Oldsmobiles Highly Popular "Model 30.E" - 1926/27 By Rohan Russell
The "Roaring 20's" was certainly a very strong period in the history of Oldsmobile in Australia. The release of the "30" Series which spanned the period July 1923 through October 1927 was a very popular period, and today retains a very strong interest for restorers here.
There were primarily 5 versions of the 30 Series running from the 30.A to the 30.E. The 30.E commenced production on June 23rd 1926 , and the last car rolled off the production line on October 31st 1927. During this period, Olds made a number of significant changes to enhance reliability and performance that earlier models lacked, whilst also enhancing looks with the first use of chrome plating and two tone paint schemes that would be a prelude to the 1928 models.
The model "E" resulted in numerous mechanical changes for Olds. For the first time in the "30 series", engineers modified the bore and stoke of the engine from its original configuration in model A thru D cars of 2¾" bore and 4¾" stroke, to gain just short of an extra 15 cubic inches from its new configuration - 2 7/8" bore and 3¾" stroke. The nett result being an additional 1.7 horsepower.
Probably the most significant change that Olds would make, actually took place mid way through production of the 30.E. Primarily the change was from 2 rear wheel brakes to 4 wheel brakes. This change commenced in early January of 1927 and obviously became a focal point for the marketing and sales team to base most advertising upon - particularly given that no extra charge was imposed on the price. The change was just one of many that Olds had been working toward to improve overall driveability and safety. Earlier "E Series" cars of 1926 saw a change in wheel design from 5 to 4 studs plus a reduction in wheel size from 21 to 20 inch. but various other changes took place part way though the model run and include-:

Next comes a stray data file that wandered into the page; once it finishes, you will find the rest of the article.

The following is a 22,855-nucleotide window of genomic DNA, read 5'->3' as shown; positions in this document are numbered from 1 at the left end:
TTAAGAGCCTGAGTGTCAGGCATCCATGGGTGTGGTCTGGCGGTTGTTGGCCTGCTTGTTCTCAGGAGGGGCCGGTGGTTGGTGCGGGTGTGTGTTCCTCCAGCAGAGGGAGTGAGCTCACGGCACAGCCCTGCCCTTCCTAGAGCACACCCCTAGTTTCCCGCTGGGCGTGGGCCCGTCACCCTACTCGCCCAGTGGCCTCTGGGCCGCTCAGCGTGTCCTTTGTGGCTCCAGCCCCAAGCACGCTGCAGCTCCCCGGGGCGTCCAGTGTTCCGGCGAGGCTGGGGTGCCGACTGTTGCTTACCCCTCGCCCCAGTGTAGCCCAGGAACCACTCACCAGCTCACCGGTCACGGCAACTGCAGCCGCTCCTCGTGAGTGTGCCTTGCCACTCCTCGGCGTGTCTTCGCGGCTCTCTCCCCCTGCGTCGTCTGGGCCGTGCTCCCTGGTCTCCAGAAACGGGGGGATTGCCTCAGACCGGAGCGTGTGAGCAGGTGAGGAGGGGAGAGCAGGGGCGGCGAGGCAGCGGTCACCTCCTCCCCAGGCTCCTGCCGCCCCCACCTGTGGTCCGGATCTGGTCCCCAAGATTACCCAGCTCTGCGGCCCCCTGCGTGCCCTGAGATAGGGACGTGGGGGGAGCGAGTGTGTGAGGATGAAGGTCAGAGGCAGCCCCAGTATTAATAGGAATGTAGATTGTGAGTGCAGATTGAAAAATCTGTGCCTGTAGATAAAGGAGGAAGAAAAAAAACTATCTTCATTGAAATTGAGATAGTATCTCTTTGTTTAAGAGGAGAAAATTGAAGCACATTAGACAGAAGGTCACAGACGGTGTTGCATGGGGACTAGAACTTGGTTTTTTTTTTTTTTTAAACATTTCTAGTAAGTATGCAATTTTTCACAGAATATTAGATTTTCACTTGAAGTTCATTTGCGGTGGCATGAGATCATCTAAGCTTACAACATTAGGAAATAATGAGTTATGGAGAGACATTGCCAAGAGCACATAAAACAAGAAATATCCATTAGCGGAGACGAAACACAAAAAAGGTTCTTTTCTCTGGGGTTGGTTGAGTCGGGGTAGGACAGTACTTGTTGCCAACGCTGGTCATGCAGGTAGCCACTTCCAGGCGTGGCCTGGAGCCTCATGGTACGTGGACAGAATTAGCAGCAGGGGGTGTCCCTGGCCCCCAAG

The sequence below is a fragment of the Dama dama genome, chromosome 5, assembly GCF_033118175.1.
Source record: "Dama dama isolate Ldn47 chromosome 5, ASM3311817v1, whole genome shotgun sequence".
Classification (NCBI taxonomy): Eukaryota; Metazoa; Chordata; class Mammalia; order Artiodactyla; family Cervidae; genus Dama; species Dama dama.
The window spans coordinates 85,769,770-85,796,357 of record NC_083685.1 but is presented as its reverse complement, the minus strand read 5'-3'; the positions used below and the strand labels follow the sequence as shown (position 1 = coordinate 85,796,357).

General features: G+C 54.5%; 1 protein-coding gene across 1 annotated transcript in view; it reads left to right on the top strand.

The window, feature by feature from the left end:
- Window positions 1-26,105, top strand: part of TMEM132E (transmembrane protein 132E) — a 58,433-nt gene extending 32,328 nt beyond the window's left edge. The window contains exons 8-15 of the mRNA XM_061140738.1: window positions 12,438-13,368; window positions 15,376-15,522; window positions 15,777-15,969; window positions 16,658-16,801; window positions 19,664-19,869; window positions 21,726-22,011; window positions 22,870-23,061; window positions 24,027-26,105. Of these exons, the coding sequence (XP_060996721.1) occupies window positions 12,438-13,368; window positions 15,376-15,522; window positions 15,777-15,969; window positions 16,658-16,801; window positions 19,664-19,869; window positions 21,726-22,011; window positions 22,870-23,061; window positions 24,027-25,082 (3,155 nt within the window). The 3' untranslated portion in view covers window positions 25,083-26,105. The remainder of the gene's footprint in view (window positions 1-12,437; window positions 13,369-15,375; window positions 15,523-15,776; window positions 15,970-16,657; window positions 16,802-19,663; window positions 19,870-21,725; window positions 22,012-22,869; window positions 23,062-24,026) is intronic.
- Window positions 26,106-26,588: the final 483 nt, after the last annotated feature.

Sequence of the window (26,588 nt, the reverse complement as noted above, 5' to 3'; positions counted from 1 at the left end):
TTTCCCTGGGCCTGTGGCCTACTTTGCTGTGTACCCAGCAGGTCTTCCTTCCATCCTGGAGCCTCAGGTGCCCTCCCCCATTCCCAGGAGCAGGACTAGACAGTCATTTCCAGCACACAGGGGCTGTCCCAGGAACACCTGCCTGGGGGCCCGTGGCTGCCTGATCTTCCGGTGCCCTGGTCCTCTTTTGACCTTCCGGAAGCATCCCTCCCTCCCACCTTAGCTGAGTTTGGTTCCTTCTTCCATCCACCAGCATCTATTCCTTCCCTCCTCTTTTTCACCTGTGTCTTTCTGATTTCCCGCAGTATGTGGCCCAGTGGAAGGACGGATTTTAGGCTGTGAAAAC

General Motors - Australia marketed five models here - the Tourer (£295), Deluxe Tourer (£325), Sports Roadster (£325), Two Door Coach (£385) and Four Door Sedan (£440). Tourer's and most Two Door Sedan models were put together from fully imported assembled chassis's that arrived from the US with front sheet-metal that was coupled together in Australia with bodies built here at the Holden Body plant in Adelaide. But due to the very low numbers of Roadsters and 4 Door Sedans sold here, these models were fully imported from the US with Fisher and Oldsmobile bodies.
1927 30.E Coach
Back home in the US Oldsmobile offered additional body styles in the Coupe and Landau Sedan, but in virtually every body style Sports or Deluxe models were available. These optioned up models included accessories like bumpers front & rear, disc wheels (or wire wheels at additional cost), "Dogbone" radiator cap and motometer, spot light, wind wings, chrome plated kick plates with Olds script.
Series 30.E Body Colour Schemes(from US Olds Technical Specs of 1927)
Like most General Motors-Australia records of the period, the exact number of vehicles manufactured/ assembled here is questionable. This is due to the only remaining records being based upon calendar year - not model year production. However GM-A records reflect the following deliveries from the Woodville plant in South Australia for 1927.
Coach - 237, Tourer - 114, Sports Roadster - 114, Sedan - Nil. Confusing when we know beyond any doubt that both Sedan and Roadsters were fully imported.
The only engine number records for this period come from Oldsmobile records, and are not solely isolated to Australian deliveries. They do however cover right hand drive models and not domestic US production. From collated data of existing vehicles in the country, these numbers appear to be quite precise.
Whilst exact details of colour scheme details for locally built bodies are as yet unconfirmed, US manufactured bodies were as follows
General Motors-Australia released little in the way of sales promotional literature for the 30.E period, but did release a large full line folder and a separate brochure on the Sports Roadster both of these are very scarce today. Of a more technical nature, "Service Promotion Manual Number 7" released by Olds in the US was the first Shop Manual that Olds released and actually covered the 30 series from A thru E. A few different US printed owners manuals were released for issue here and numerous sales catalogues on every body style were printed in the US for their domestic use.
Today many excellent examples of the model 30.E remain and are strongly represented in our club across all body styles.